Mortgages are still confusing… and it matters – How borrower attributes and mortgage shopping behavior impact costs
The variation across borrowers in the cost of a mortgage loan is profound. For 1.1 million loans acquired by Fannie Mae from 2017 to 2019, we estimate that average total mortgage cost, upfront cash plus note rate cost, is about $7,200 (or about 3 percent of purchase price). Other things equal, loans originated through mortgage brokers had higher lender fees, while those originated at credit unions had markedly lower costs. Borrowers who paid no upfront cash to their lenders had substantial savings. Borrowers who lived in a census tract with a greater share of adults with four years of college paid less than those in tracts with fewer such adults. The pattern of differences is similar for title and settlement charges, which we estimate to average $2,400 (or about 1 percent of purchase price). However, dollar differences are much smaller and variation is more driven by geography. In a special subset of borrowers who were surveyed on their shopping approach, all else equal, borrowers who obtained multiple quotes saw cost savings, whereas those who regarded the process as "too much of a hassle" fared particularly poorly.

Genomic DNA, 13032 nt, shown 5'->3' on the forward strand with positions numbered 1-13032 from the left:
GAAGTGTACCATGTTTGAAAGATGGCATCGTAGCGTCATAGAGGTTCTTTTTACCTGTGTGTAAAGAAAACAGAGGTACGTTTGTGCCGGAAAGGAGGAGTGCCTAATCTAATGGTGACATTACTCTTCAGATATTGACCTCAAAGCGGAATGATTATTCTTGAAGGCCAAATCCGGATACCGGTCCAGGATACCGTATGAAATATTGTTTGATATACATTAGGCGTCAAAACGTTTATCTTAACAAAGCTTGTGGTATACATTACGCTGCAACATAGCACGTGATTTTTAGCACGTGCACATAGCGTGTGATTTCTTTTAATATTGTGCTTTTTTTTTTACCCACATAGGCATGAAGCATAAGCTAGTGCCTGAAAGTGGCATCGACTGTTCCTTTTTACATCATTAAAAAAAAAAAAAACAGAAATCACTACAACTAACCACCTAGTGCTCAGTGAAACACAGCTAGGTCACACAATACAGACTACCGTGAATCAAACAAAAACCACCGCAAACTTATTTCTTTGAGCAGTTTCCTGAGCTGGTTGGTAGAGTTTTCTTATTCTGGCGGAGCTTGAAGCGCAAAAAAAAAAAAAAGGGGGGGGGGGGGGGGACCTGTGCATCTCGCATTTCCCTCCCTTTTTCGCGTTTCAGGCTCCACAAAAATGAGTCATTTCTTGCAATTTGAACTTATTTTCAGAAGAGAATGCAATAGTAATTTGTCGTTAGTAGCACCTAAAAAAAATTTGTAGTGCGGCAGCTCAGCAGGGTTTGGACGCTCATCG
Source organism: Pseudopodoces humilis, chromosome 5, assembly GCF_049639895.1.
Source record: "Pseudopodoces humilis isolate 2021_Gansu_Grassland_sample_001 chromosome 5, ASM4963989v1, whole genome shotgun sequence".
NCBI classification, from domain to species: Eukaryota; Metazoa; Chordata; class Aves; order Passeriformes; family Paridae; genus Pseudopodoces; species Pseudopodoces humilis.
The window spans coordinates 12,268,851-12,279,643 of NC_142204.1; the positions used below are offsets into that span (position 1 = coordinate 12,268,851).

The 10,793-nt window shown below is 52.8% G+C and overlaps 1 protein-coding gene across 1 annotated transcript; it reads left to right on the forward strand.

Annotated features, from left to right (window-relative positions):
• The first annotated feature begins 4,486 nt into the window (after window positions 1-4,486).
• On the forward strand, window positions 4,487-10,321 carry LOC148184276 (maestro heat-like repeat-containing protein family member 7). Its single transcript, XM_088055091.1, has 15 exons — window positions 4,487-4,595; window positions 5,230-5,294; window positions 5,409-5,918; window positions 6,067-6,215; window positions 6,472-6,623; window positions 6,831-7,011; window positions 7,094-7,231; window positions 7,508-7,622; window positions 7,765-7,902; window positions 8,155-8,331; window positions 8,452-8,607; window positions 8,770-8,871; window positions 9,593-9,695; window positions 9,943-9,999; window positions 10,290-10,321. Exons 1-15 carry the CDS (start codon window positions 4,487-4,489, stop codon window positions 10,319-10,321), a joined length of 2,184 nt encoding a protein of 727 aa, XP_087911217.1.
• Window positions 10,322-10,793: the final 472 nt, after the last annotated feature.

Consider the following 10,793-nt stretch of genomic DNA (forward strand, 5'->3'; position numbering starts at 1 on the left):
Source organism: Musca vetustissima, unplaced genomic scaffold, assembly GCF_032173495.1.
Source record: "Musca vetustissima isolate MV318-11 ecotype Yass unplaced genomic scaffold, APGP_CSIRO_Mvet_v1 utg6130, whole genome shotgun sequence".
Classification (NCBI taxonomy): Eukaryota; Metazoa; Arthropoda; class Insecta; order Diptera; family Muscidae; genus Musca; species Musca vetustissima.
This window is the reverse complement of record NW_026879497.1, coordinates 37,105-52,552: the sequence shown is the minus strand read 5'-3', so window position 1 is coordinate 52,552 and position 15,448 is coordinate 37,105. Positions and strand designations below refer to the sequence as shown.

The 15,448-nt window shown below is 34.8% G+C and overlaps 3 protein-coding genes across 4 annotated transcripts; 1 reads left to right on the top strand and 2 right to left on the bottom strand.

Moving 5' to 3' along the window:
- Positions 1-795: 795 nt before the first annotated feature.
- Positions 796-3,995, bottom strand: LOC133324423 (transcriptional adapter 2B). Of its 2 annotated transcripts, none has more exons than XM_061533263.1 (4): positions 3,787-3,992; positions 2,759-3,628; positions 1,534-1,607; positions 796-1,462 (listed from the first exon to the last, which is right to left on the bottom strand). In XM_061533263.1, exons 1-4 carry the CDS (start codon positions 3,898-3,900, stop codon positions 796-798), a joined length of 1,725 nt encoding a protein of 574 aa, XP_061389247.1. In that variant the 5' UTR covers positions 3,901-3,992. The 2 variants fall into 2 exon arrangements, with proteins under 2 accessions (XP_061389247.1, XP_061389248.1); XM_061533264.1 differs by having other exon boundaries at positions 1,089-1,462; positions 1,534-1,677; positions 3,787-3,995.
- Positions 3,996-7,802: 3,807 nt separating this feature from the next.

Borrower race is an abiding issue in mortgage lending, but the differences across races are smaller than differences by lender type, shopping approach, or education. All else equal, mortgage costs for Black and Hispanic white borrowers were higher than for non-Hispanic white borrowers, and Asian borrowers had lower costs. The advantage to Asian borrowers appears to lie in getting lower rates rather than lower cash closing costs. Differences in costs are more pronounced when measured as a percent of purchase price, particularly among low-income borrowers. For non-low-income borrowers, while mortgage costs as a percent of purchase price are still higher for Black borrowers relative to their non-Hispanic white counterparts, total closing costs net of credits are marginally lower. Differences in title and settlement costs across borrower race and ethnicity groups, once accounting for geography, were not economically meaningful.
To learn more, read the full paper: Mortgages are still confusing… and it matters – How borrower attributes and mortgage shopping behavior impact costs (PDF)